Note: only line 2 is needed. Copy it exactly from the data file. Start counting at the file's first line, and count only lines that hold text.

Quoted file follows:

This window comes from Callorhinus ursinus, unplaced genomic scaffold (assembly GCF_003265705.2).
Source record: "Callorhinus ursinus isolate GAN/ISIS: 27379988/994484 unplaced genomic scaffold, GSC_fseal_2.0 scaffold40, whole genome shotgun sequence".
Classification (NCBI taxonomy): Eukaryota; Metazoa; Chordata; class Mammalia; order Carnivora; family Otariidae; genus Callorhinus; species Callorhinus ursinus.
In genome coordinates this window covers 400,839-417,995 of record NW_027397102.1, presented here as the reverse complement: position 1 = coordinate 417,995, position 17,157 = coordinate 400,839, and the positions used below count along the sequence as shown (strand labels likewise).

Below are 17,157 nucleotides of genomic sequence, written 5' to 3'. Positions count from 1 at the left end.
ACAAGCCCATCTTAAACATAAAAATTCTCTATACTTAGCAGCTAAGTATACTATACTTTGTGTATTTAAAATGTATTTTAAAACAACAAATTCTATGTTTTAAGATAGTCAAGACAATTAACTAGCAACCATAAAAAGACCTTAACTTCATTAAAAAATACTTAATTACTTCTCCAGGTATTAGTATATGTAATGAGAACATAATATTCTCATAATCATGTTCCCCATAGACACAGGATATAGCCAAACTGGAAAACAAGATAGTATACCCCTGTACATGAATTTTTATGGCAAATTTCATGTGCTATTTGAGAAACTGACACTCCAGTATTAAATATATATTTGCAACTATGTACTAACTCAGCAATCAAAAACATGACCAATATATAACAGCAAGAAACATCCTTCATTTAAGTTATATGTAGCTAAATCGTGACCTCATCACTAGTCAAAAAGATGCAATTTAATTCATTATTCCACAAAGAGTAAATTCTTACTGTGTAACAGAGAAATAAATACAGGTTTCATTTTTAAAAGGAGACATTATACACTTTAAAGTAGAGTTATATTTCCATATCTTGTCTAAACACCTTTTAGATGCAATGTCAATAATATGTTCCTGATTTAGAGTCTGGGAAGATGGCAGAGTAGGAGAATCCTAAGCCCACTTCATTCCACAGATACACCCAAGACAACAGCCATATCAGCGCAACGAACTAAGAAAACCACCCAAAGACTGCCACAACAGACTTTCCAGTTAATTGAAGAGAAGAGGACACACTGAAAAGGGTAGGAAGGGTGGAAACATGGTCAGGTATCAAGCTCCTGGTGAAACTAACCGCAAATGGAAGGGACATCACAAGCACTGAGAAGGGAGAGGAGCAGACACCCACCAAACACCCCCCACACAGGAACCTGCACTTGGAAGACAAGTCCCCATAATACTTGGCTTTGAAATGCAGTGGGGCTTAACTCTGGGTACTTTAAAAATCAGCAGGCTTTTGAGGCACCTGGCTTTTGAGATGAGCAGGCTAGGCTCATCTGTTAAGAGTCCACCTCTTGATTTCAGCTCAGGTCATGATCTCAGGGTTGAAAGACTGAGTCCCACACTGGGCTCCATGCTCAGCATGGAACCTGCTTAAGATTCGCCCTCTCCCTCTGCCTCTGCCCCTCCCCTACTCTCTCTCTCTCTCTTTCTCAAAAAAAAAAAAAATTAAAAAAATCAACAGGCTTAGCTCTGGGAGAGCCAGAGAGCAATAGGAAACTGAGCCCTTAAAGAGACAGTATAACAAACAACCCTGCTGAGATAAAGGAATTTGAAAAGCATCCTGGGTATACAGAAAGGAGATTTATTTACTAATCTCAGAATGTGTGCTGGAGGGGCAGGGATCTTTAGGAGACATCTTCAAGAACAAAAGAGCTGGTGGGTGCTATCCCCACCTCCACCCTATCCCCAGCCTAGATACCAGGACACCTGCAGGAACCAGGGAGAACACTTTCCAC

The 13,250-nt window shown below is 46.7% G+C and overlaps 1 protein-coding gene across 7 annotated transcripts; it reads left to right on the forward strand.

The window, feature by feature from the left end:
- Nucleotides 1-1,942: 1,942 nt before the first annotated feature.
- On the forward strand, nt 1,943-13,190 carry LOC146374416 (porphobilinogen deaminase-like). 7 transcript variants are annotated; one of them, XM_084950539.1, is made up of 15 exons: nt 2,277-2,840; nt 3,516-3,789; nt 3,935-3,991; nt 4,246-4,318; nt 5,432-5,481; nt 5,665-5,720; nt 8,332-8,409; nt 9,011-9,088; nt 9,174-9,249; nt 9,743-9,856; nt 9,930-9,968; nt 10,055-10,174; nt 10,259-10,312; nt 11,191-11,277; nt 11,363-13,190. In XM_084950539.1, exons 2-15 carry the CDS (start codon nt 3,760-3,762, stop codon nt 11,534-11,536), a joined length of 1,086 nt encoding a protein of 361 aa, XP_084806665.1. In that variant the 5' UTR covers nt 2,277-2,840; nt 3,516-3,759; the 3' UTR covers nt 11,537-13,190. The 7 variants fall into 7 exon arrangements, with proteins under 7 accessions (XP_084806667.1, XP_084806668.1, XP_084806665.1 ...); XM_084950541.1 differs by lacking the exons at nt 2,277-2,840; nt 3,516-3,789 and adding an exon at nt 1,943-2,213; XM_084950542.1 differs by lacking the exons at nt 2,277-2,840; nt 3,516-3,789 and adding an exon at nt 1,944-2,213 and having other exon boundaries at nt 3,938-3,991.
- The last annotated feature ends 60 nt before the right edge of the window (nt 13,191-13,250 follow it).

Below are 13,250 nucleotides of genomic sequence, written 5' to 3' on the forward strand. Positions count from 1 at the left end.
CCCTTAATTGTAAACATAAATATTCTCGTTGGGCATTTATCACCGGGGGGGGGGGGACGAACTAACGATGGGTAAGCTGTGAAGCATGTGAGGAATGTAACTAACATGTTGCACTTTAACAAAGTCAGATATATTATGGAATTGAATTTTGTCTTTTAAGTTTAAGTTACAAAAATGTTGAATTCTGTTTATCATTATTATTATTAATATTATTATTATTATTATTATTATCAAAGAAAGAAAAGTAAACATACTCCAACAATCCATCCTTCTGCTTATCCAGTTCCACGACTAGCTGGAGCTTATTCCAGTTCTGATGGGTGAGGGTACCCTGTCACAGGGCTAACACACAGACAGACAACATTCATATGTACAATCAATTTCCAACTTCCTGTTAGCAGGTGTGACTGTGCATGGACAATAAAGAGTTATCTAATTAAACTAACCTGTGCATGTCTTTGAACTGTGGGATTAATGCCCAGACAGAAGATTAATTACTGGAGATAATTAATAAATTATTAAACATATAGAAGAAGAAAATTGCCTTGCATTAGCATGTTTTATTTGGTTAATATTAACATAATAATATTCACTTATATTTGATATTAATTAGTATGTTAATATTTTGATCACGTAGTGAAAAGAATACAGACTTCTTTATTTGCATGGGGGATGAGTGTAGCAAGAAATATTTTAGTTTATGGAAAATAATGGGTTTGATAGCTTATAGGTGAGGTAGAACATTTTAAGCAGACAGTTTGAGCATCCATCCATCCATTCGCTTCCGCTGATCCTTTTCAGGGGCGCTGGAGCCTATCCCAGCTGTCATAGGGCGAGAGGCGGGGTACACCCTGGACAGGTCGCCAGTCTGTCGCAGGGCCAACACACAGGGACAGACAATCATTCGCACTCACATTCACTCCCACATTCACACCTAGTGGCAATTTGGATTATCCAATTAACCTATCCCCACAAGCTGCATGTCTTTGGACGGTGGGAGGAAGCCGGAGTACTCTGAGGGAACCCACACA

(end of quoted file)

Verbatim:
Source record: "Callorhinus ursinus isolate GAN/ISIS: 27379988/994484 unplaced genomic scaffold, GSC_fseal_2.0 scaffold40, whole genome shotgun sequence".